Hosannah to David’s son

David is an Old Testament figure and his sons are the kings of Judah with rare exception.  Still his progeny are mentioned twice as often in the New Testament period, a time when Judah had no Davidide monarchs. People in New Testament times are beside themselves in expectation of and reverence for a son of David. He turns out to be neither king in the normal sense, nor prophet, nor priest, but a sacrificial lamb.

God’s kingdom and civic obligations

24) When they came to Capernaum, those who collected the two-drachma tax came to Peter and said, “Does your teacher not pay the two-drachma tax?” 25) He said, “Yes.” And when he came into the house, Jesus spoke to him first, saying, “What do you think, Simon? From whom do the kings of the earth collect customs or poll-tax, from their sons or from strangers?” 26) When Peter said, “From strangers,” Jesus said to him, “Then the sons are exempt.” (Matthew 17:24-26, NASB)

This deliberation ended with Yeshua and Peter paying the toll, to avoid scandal.

Yahweh and David’s son

Solomon should come to mind due to his distinct reputation as successor of David. He was responsible for bringing David’s dream to reality, and yet he devastated the Davidide standard by worshipping other gods. When Christ said “Someone greater than Solomon is here” oppressed persons were already appealing to Him for mercy and calling him “Lord”.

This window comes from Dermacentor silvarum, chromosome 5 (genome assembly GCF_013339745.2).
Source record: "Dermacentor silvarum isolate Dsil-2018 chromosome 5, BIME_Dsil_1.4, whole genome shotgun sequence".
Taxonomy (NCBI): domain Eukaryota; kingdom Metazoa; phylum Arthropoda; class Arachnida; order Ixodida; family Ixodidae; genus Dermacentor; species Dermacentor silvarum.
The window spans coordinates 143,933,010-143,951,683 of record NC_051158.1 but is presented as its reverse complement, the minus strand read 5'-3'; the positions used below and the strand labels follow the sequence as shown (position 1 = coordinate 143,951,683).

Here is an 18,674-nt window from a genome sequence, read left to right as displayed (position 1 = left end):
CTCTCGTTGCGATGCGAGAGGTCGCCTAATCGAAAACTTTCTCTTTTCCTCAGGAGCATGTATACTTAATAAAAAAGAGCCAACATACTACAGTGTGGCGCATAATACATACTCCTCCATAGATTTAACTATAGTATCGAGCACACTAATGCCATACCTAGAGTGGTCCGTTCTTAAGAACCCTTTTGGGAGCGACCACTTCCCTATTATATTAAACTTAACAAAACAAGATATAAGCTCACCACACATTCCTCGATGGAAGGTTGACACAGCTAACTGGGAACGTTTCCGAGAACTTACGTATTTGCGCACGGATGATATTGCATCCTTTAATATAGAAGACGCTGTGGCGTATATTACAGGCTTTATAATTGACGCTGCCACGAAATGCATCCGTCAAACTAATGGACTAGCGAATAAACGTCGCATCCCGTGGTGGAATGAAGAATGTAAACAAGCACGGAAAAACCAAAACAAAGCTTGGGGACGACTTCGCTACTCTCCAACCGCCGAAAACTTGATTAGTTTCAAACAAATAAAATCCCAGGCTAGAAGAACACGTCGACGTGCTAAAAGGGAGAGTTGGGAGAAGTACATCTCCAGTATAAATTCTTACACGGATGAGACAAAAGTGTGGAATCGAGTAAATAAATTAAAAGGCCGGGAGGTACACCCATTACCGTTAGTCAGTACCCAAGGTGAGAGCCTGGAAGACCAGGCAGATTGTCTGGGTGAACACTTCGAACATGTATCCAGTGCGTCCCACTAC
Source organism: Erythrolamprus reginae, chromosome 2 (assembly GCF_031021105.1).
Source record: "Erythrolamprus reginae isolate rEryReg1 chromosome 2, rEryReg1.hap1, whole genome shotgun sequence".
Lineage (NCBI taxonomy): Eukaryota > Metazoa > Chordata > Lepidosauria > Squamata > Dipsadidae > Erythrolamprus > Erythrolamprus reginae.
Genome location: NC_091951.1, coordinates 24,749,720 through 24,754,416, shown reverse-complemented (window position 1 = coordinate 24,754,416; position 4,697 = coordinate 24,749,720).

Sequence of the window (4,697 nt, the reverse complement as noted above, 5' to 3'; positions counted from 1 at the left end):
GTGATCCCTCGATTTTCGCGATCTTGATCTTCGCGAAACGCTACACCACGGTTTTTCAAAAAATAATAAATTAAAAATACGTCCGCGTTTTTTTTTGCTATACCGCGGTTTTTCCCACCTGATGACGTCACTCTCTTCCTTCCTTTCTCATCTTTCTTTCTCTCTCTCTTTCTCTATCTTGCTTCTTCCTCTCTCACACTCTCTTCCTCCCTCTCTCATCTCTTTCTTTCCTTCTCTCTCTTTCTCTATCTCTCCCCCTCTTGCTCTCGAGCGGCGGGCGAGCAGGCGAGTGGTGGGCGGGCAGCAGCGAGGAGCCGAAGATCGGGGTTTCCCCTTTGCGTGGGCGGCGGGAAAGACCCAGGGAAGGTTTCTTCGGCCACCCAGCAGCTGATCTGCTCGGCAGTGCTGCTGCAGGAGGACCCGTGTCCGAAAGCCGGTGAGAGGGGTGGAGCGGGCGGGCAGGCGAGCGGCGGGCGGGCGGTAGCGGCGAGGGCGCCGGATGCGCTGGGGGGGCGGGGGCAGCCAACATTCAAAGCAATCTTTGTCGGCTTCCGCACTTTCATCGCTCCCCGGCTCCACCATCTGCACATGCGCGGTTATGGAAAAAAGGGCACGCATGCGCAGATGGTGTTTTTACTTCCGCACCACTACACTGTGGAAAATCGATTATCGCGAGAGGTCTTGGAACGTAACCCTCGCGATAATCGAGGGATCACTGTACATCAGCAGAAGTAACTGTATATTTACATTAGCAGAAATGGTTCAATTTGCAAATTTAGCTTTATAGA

As Jesus went on from there, two blind men followed Him, crying out, “Have mercy on us, Son of David!” When He entered the house, the blind men came up to Him, and Jesus said to them, “Do you believe that I am able to do this?” They said to Him, “Yes, Lord”

Matthew 9:27-28, NASB

Neither Solomon nor the temple and its administration should come to mind after Christ displays the mercy that makes blind persons (not necessarily males) see. This approach to David’s son continued.

And two blind men sitting by the road, hearing that Jesus was passing by, cried out, “Lord, have mercy on us, Son of David!” (Matthew 20:30, NASB)

Receiving the king with highest praise

Mounted on donkey, riding into Zion, the word of God comes to pass. The highest praise possible concerns a saving king, not a levitical priest or prophet. The crowds and the children were not shouting “hallelujah” but “hosannah”, and not to Moses.

The crowds going ahead of Him, and those who followed, were shouting, “Hosanna to the Son of David; Blessed is He who comes in the name of the Lord; Hosanna in the highest!” (Matthew 21:9, NASB)